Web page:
I’ve been studying various books over the last 6 months in order to find the secret of success and wealth. And I’m likely to continue researching and studying these books for years to come. My search originally began by identifying the historically revered books such as:
- Think and Grow Rich by Napoleon Hill
- The Greatest Salesman in the World by Og Mandino
- The Richest Man in Babylon by George S. Clason
Of these I found Napoleon Hill’s philosophy is the most practical because it gives very specific step by step instructions. I went as far as downloading an audio interview with Napoleon Hill by American motivational speaker, Anthony Robbins. I’ve given copies of this audio interview to several people and I can only hope they will find as much benefit from it as I have. The key to success is to know what you want to achieve, and the incrementally do the necessary steps to achieve the goals. Becoming the best God intended you to be.
Think and Grow Rich! is a motivational book. Written by Napoleon Hill and inspired by Andrew Carnegie, it was published in 1937 at the end of the Great Depression. In 1960, Hill published an abridged version of the book, which for years was the only one generally available. In 2004, Ross Cornwell published Think and Grow Rich!: The Original Version, Restored and Revised, which restored the book to its original content, with slight revisions, and added the first comprehensive endnotes, index, and appendix the book had ever contained.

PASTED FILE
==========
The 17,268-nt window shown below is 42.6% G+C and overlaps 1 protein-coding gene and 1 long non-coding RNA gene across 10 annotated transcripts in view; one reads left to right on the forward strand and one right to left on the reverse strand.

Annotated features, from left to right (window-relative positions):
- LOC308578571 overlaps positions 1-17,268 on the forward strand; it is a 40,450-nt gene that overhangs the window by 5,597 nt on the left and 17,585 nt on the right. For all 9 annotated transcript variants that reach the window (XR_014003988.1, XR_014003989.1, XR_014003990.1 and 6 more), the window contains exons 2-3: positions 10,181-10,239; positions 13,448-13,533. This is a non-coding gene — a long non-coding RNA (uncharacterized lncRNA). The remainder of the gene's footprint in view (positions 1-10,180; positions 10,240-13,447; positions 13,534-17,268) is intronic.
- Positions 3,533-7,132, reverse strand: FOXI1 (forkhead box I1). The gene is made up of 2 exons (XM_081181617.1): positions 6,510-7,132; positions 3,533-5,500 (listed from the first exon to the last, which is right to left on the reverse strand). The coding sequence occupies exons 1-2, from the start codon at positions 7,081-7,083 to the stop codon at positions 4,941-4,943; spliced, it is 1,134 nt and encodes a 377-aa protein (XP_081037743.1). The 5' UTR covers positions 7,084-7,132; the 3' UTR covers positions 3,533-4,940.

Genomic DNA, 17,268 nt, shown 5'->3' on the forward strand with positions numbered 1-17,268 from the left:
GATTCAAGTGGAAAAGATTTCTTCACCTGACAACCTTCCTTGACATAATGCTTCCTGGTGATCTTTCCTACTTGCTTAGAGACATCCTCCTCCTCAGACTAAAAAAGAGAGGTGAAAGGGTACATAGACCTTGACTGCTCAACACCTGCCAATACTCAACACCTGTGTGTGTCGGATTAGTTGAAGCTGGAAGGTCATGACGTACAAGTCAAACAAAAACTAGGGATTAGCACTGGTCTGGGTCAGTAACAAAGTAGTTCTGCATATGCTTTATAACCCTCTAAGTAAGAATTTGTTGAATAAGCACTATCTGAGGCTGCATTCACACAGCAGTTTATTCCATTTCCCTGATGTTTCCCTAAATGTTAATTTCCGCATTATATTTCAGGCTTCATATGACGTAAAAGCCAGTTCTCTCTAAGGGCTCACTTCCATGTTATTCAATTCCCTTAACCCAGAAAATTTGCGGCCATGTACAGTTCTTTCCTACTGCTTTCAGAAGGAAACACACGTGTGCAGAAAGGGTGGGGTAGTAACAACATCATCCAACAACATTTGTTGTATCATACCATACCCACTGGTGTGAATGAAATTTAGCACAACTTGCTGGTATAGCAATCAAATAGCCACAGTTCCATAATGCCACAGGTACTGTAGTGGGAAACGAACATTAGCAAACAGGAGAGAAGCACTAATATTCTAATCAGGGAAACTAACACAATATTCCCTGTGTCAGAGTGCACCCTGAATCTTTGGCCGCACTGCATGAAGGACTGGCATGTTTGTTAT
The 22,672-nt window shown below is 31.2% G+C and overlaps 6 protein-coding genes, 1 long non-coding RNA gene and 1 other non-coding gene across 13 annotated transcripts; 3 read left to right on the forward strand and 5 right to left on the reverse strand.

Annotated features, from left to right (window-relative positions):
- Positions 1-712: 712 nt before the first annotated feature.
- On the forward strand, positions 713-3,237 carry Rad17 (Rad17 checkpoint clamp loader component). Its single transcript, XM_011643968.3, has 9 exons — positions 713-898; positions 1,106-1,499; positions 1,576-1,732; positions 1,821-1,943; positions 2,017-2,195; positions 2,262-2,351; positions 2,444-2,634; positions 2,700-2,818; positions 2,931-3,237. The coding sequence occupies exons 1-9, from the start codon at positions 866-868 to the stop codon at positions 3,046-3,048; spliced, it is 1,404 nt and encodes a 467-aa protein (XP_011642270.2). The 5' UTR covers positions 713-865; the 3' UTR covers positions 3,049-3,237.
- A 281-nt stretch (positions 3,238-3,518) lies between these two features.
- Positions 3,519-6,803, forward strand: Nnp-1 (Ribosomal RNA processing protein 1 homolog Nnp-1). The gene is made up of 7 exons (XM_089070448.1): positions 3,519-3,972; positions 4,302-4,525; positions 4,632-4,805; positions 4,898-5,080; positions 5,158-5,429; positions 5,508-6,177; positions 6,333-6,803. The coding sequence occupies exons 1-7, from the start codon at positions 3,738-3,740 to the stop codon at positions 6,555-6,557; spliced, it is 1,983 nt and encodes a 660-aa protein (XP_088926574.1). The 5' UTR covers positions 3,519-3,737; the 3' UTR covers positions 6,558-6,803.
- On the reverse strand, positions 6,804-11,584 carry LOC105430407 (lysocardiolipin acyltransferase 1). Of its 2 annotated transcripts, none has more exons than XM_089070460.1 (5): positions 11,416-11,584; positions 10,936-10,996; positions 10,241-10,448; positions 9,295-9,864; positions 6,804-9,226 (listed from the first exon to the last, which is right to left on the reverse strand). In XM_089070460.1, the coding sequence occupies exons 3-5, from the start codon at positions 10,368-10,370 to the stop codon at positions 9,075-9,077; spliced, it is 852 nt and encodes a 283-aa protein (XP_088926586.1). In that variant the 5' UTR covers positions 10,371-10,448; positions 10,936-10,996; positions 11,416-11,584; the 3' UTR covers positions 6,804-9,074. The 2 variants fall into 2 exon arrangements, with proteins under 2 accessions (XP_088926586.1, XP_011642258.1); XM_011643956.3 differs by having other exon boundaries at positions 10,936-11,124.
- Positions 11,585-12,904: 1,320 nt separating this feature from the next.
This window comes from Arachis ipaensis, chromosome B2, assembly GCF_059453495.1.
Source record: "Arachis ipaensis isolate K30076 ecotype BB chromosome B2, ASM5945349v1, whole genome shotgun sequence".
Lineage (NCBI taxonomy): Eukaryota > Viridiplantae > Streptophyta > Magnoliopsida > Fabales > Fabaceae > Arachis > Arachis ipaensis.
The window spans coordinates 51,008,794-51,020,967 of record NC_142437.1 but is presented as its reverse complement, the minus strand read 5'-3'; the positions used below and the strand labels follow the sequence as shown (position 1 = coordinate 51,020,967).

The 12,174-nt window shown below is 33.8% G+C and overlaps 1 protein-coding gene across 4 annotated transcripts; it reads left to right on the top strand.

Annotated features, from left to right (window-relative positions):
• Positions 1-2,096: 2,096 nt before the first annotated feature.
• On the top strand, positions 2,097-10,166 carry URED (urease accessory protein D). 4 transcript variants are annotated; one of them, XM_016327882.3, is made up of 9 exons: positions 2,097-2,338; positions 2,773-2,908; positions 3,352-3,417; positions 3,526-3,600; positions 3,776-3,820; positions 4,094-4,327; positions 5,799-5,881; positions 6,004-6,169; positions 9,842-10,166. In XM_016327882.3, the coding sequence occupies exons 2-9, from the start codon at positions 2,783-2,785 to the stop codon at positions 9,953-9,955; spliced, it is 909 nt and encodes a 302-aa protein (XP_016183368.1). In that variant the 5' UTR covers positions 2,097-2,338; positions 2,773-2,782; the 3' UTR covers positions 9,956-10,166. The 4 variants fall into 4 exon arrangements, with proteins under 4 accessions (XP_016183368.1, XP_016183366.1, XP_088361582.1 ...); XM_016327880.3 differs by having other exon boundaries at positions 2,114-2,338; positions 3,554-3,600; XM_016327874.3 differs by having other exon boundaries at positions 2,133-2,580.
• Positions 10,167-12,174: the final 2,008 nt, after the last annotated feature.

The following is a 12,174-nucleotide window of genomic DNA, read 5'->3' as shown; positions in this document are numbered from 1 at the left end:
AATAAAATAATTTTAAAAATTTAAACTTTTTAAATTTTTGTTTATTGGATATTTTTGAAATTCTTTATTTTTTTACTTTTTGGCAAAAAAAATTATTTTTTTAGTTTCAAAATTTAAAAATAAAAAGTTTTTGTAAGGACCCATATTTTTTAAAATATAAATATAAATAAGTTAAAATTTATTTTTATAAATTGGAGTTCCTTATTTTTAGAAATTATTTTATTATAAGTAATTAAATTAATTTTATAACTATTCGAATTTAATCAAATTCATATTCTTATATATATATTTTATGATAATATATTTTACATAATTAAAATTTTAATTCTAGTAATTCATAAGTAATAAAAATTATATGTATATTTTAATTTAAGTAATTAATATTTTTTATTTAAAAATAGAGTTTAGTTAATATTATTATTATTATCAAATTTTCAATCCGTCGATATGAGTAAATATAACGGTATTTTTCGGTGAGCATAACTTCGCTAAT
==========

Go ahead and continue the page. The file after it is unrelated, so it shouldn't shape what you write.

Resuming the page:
The text of Think and Grow Rich! is founded on Hill’s earlier work, The Law of Success, the result of more than twenty years of research based on Hill’s close association with a large number of individuals who achieved great wealth during their lifetimes.
At Carnegie’s bidding, Hill studied the characteristics of these achievers and developed fifteen “laws” intended to be applied by anybody to achieve success. Think and Grow Rich! itself condenses these laws further and provides the reader with 13 principles in the form of a philosophy of personal achievement.
Reflected in these principles is the importance of cultivating a burning desire, faith, autosuggestion and persistence in the attainment of one’s goals. Hill also discusses the importance of overcoming many of the common fears that can adversely affect one’s thinking and potential.
In his introduction, Hill refers to the “Carnegie Secret“, a conception which he reports is the foundation of all success and appears to be the premise of the book. Hill promises to indirectly describe this “secret” in every chapter, but never state it plainly, believing the use of the secret is only available to those who possess a “readiness” for it, a disposition Hill describes as essential to the concept itself.